Jul 4, 2012

Adrienne Rich's "Dreamwood," Poems, Maps, Independence Day

Somewhere in NW Pennsylvania

Detroit River, Ambassador Bridge to Canada
What is a poem? Maybe that has nothing to do with America's Independence Day, or maybe it does. Isn't a country both dirt and idea? Aren't its literal, legal policies also symbolic and evocative? 

Doesn't the U.S., like many nations, invite small journeys as well as larger, life-changing ones? How might we map those movements, or otherwise "report" on them? 
So, what is a poem? Any number of poets and essayists have been bold or foolhardy enough to approach that question. On that subject, here is “Dreamwood” by Adrienne Rich, who died last March. The poem doesn’t try to be a final, complete, or exclusive answer; rather, it’s one woman’s experience with thinking, dreaming, writing, mapping and making life choices. As I hear it, the poem steps up to grand, or grandiose, topics,
Renaissance Center, GM Headquarters, Detroit

and modestly replies, “Well, here’s my experience with writing—a literal, wooden, gouged typing stand and some larger experiences or imaginings to which the wood has led me. Maybe you'll think it's all worth something.”  Dreamwood by Adrienne Rich : Poetry Magazine

Granville, Ohio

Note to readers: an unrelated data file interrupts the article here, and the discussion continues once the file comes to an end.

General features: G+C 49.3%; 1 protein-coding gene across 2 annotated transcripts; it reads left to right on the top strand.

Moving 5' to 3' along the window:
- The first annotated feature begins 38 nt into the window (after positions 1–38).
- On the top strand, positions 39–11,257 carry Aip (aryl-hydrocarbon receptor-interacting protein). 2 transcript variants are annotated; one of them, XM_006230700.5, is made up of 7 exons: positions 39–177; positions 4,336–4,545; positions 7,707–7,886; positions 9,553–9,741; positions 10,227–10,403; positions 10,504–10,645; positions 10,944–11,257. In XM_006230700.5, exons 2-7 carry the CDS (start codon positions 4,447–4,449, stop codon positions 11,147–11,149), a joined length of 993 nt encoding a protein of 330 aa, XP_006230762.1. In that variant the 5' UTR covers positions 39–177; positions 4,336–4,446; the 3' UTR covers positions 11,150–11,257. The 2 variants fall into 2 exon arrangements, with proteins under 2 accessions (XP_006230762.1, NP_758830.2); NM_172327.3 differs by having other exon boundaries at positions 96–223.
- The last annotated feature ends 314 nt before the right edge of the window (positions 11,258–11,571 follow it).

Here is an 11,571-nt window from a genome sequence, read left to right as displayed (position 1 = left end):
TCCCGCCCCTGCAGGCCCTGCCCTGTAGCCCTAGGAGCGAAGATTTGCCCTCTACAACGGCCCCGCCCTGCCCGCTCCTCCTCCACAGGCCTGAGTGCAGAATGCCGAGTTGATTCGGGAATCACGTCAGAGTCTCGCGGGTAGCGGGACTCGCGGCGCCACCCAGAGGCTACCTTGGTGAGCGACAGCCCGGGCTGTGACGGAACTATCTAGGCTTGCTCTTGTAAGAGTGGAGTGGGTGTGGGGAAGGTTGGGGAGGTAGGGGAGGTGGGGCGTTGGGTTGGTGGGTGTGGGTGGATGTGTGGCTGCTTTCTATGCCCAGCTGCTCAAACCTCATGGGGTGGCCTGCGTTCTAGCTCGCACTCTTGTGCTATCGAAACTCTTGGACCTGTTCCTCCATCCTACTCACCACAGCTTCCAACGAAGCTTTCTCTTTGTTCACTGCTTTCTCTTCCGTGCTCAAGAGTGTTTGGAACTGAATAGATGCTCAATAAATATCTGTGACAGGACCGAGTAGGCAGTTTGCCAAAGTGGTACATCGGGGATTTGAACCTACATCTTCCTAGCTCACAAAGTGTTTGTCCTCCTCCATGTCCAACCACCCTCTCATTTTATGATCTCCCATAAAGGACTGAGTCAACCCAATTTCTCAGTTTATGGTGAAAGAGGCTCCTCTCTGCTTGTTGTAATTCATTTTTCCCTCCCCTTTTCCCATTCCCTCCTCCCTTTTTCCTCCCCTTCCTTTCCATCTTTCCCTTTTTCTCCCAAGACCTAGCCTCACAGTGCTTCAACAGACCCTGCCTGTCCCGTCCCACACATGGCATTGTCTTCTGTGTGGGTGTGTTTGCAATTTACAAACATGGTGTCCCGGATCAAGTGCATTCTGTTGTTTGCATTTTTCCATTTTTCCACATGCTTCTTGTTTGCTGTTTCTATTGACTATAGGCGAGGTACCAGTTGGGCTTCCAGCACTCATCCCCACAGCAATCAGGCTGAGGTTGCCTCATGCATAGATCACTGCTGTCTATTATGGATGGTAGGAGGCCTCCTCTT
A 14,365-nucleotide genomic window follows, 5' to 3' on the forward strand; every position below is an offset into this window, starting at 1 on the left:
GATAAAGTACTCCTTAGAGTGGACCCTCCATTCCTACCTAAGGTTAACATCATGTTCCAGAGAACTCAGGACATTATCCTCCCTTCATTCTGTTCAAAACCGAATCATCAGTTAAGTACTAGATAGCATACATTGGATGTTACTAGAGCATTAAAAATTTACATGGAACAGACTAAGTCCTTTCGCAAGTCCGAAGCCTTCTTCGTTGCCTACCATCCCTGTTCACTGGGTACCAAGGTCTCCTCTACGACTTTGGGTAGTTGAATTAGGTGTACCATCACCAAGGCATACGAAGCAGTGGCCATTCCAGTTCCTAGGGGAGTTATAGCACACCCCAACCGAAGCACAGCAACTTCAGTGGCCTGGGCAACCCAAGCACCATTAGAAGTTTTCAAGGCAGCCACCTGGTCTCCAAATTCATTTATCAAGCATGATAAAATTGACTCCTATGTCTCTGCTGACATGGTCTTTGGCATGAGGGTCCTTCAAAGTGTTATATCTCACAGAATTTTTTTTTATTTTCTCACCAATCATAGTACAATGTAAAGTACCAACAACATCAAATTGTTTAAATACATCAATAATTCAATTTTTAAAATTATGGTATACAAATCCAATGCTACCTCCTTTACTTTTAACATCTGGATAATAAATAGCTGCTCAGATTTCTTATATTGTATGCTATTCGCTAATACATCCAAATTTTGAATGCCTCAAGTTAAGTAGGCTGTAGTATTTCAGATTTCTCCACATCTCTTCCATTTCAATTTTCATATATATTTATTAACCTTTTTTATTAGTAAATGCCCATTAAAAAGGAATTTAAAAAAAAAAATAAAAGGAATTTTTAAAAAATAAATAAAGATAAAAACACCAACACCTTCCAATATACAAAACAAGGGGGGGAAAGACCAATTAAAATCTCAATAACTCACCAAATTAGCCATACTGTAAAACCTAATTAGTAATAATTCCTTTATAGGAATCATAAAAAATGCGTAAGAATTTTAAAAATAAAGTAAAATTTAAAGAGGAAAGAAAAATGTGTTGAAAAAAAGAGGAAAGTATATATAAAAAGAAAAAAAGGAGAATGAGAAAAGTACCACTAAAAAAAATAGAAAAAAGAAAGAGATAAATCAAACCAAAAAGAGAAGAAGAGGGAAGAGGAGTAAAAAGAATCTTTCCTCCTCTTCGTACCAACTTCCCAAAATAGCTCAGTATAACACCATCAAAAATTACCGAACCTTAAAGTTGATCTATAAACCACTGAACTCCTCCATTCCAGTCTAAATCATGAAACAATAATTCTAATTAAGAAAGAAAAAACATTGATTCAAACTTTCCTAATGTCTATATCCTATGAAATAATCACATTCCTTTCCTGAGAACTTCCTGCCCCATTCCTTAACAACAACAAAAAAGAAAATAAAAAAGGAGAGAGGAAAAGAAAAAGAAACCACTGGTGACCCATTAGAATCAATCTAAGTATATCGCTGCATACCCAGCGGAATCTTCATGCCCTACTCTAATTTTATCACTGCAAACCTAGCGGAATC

In the following passage from the poem’s middle, what do you think Adrienne Rich means by “the one great choice”?  Or, “touristic choices”?  Are “distances blued and purpled by romance” positive or negative things—in the poem and in your personal associations with that image?

            not a map of choices but a map of variations
            on the one great choice. It would be the map by which
            she could see the end of touristic choices,
            of distances blued and purpled by romance . . .

Rt. 285, Southeastern Ohio
Author after author has said that writing is a matter of journey and discovery, not a pre-planned, safe, omniscient, goal-oriented walk-through of a pre-planned, safe destination. How dreary that would be. Robert Frost said, famously, "No surprise for the writer, no surprise for the reader," and surprise is a major reason we go to poetry.

We are surprised that the poet has felt and thought more or less what we have about important human experiences, but we're intrigued by the writer's clever or moving phrasing—more clever or moving or musical than ours could ever be. We’re fascinated and maybe awed by the poet’s unexpected yet apt comparisons and thorough, thoughtful, precise understanding of the subject. Whether or not the poem posits answers, the author has probably looked difficult realities in the eye better than we have.